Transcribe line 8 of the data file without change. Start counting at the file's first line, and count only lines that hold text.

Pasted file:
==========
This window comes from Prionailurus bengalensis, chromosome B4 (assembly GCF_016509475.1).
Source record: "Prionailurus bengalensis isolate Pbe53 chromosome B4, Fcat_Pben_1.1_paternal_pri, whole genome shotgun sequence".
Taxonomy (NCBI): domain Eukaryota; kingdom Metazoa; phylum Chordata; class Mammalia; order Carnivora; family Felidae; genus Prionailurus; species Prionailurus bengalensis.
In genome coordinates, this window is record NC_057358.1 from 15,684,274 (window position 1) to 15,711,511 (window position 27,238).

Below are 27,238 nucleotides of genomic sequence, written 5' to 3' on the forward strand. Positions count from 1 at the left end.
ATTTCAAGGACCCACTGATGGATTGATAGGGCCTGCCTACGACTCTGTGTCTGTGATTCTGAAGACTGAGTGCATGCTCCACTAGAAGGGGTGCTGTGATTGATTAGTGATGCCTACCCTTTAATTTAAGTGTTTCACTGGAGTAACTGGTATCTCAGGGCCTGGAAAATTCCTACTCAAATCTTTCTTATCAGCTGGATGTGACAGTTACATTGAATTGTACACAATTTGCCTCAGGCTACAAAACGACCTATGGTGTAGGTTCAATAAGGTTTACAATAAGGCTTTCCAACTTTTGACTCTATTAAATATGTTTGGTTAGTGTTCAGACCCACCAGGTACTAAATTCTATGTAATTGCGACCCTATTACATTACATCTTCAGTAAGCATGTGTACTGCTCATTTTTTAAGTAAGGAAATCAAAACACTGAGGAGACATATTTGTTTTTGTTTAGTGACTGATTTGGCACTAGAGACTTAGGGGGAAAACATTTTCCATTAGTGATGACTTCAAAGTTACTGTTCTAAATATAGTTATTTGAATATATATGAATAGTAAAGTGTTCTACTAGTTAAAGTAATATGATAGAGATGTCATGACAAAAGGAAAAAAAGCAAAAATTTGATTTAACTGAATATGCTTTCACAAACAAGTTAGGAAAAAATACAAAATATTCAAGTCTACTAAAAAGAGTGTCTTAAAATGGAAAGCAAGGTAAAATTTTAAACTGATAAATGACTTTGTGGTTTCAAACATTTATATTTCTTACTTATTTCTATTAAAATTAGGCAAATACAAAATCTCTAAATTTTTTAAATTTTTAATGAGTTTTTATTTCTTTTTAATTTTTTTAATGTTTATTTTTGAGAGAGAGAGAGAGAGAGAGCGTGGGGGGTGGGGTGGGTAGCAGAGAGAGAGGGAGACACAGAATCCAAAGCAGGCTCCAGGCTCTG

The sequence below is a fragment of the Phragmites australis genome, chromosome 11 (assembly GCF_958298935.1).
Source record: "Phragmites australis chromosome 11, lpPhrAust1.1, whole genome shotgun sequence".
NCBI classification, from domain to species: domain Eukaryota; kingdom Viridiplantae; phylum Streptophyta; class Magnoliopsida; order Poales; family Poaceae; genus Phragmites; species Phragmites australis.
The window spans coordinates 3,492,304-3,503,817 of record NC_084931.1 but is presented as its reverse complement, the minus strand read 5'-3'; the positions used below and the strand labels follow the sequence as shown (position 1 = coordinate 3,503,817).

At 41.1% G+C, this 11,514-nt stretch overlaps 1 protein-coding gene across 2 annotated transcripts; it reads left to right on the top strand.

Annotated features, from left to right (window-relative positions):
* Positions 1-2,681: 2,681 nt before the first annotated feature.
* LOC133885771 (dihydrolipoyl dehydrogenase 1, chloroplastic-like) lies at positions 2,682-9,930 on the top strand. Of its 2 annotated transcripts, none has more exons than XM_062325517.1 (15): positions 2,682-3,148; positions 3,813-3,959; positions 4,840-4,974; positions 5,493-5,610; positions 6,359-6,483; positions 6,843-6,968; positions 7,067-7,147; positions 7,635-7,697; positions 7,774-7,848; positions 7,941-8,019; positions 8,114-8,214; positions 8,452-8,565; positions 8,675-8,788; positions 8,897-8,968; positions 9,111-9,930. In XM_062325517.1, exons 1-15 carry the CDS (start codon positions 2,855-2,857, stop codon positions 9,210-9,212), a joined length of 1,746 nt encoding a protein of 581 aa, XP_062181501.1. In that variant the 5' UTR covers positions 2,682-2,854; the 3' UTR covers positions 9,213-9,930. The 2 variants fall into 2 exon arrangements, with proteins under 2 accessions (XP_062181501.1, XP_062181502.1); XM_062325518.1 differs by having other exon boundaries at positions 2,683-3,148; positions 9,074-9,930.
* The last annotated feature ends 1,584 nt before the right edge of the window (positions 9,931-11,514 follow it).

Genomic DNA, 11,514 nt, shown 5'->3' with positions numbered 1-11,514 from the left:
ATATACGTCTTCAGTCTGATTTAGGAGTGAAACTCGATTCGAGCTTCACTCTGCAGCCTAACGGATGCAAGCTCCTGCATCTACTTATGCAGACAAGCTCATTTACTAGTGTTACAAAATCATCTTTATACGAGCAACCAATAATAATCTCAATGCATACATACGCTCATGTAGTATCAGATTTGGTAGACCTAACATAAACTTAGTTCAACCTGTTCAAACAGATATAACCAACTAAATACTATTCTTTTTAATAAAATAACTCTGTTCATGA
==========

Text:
Source record: "Phragmites australis chromosome 11, lpPhrAust1.1, whole genome shotgun sequence".